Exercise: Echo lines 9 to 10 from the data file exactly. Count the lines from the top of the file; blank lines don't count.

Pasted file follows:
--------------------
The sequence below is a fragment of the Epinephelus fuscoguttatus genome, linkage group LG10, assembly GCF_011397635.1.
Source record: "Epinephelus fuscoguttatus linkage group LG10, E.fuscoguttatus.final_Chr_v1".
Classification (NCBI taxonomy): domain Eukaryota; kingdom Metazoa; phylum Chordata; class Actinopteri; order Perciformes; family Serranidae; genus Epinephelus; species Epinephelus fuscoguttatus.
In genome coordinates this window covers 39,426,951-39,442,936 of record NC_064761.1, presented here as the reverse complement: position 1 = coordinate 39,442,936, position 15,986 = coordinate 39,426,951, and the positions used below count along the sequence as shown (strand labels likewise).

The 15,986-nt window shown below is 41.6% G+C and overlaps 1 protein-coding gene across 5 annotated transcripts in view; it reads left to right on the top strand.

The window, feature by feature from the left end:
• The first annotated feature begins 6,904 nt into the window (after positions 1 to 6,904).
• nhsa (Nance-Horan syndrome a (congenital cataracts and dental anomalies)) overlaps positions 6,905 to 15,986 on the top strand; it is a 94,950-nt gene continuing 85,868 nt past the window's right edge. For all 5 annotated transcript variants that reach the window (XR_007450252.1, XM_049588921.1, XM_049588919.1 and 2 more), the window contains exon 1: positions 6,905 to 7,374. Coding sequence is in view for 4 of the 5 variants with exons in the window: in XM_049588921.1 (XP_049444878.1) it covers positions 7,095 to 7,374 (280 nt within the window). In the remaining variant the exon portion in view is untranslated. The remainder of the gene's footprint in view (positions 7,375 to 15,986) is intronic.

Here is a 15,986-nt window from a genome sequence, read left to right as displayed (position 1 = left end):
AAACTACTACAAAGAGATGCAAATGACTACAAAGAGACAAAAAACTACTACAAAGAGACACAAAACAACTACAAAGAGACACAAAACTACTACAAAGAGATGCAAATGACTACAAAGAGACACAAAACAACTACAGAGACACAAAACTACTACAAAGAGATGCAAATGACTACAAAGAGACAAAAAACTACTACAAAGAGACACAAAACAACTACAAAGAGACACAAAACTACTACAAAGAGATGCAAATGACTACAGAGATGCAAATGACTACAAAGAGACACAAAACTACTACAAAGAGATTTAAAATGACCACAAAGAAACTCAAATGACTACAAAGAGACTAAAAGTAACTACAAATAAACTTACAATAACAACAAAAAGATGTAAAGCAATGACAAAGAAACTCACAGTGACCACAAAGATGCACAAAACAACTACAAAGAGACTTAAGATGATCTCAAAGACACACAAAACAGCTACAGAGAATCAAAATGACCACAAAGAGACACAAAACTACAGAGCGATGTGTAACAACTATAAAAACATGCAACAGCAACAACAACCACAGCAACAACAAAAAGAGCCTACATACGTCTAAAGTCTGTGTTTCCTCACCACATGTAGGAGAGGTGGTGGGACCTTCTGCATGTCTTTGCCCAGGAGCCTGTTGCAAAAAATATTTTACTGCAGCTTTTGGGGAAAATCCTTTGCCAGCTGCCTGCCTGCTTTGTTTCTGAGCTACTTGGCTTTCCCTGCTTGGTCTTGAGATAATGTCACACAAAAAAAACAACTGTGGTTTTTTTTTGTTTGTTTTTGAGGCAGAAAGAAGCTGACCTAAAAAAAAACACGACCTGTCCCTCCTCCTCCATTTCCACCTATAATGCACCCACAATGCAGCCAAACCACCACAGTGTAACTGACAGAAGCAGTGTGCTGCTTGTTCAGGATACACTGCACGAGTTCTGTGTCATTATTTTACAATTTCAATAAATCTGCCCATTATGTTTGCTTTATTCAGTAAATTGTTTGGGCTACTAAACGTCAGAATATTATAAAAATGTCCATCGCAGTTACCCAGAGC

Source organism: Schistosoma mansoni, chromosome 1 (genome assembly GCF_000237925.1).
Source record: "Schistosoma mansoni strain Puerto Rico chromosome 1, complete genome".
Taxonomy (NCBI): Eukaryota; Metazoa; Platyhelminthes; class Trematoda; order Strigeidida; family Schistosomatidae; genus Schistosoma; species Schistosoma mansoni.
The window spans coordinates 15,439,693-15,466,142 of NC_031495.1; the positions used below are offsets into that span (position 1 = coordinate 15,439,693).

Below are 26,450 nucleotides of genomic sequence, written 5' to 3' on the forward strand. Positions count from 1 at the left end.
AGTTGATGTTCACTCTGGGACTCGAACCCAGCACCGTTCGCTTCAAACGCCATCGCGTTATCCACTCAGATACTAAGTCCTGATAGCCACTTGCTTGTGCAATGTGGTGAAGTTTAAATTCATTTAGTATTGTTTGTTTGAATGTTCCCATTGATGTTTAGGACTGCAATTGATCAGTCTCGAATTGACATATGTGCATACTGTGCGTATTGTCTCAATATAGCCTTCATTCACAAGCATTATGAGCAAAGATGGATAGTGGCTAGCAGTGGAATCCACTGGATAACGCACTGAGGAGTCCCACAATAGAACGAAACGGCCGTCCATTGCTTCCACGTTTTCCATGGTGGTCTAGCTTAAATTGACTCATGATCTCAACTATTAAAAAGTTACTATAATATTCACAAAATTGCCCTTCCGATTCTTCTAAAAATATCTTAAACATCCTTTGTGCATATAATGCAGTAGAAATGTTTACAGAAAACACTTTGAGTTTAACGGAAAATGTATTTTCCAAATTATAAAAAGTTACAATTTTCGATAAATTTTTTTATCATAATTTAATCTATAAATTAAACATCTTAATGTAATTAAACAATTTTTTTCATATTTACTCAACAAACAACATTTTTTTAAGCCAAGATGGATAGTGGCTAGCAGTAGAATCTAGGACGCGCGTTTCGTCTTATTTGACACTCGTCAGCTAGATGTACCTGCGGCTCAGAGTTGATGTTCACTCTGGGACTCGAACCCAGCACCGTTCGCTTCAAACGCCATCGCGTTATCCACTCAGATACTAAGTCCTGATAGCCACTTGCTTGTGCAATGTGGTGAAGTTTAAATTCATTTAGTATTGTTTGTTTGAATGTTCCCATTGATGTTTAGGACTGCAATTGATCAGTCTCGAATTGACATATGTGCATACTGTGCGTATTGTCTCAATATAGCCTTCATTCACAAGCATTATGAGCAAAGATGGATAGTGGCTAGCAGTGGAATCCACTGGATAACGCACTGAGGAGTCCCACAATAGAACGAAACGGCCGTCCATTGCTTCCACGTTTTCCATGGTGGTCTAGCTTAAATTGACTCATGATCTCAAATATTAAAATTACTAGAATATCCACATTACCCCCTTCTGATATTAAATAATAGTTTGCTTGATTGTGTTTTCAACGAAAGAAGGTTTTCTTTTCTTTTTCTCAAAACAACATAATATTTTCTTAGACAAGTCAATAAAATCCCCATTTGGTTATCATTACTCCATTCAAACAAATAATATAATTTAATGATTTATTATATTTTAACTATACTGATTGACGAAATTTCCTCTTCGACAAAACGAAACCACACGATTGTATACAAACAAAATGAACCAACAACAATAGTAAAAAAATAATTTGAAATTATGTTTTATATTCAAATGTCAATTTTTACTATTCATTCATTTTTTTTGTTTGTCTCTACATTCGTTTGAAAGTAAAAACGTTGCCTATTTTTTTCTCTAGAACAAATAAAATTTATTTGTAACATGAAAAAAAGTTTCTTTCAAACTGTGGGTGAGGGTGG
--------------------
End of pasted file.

Here is a 15,986-nt window from a genome sequence, read left to right as displayed (position 1 = left end):
AAACTACTACAAAGAGATGCAAATGACTACAAAGAGACAAAAAACTACTACAAAGAGACACAAAACAACTACAAAGAGACACAAAACTACTACAAAGAGATGCAAATGACTACAAAGAGACACAAAACAACTACAGAGACACAAAACTACTACAAAGAGATGCAAATGACTACAAAGAGACAAAAAACTACTACAAAGAGACACAAAACAACTACAAAGAGACACAAAACTACTACAAAGAGATGCAAATGACTACAGAGATGCAAATGACTACAAAGAGACACAAAACTACTACAAAGAGATTTAAAATGACCACAAAGAAACTCAAATGACTACAAAGAGACTAAAAGTAACTACAAATAAACTTACAATAACAACAAAAAGATGTAAAGCAATGACAAAGAAACTCACAGTGACCACAAAGATGCACAAAACAACTACAAAGAGACTTAAGATGATCTCAAAGACACACAAAACAGCTACAGAGAATCAAAATGACCACAAAGAGACACAAAACTACAGAGCGATGTGTAACAACTATAAAAACATGCAACAGCAACAACAACCACAGCAACAACAAAAAGAGCCTACATACGTCTAAAGTCTGTGTTTCCTCACCACATGTAGGAGAGGTGGTGGGACCTTCTGCATGTCTTTGCCCAGGAGCCTGTTGCAAAAAATATTTTACTGCAGCTTTTGGGGAAAATCCTTTGCCAGCTGCCTGCCTGCTTTGTTTCTGAGCTACTTGGCTTTCCCTGCTTGGTCTTGAGATAATGTCACACAAAAAAAACAACTGTGGTTTTTTTTTGTTTGTTTTTGAGGCAGAAAGAAGCTGACCTAAAAAAAAACACGACCTGTCCCTCCTCCTCCATTTCCACCTATAATGCACCCACAATGCAGCCAAACCACCACAGTGTAACTGACAGAAGCAGTGTGCTGCTTGTTCAGGATACACTGCACGAGTTCTGTGTCATTATTTTACAATTTCAATAAATCTGCCCATTATGTTTGCTTTATTCAGTAAATTGTTTGGGCTACTAAACGTCAGAATATTATAAAAATGTCCATCGCAGTTACCCAGAGC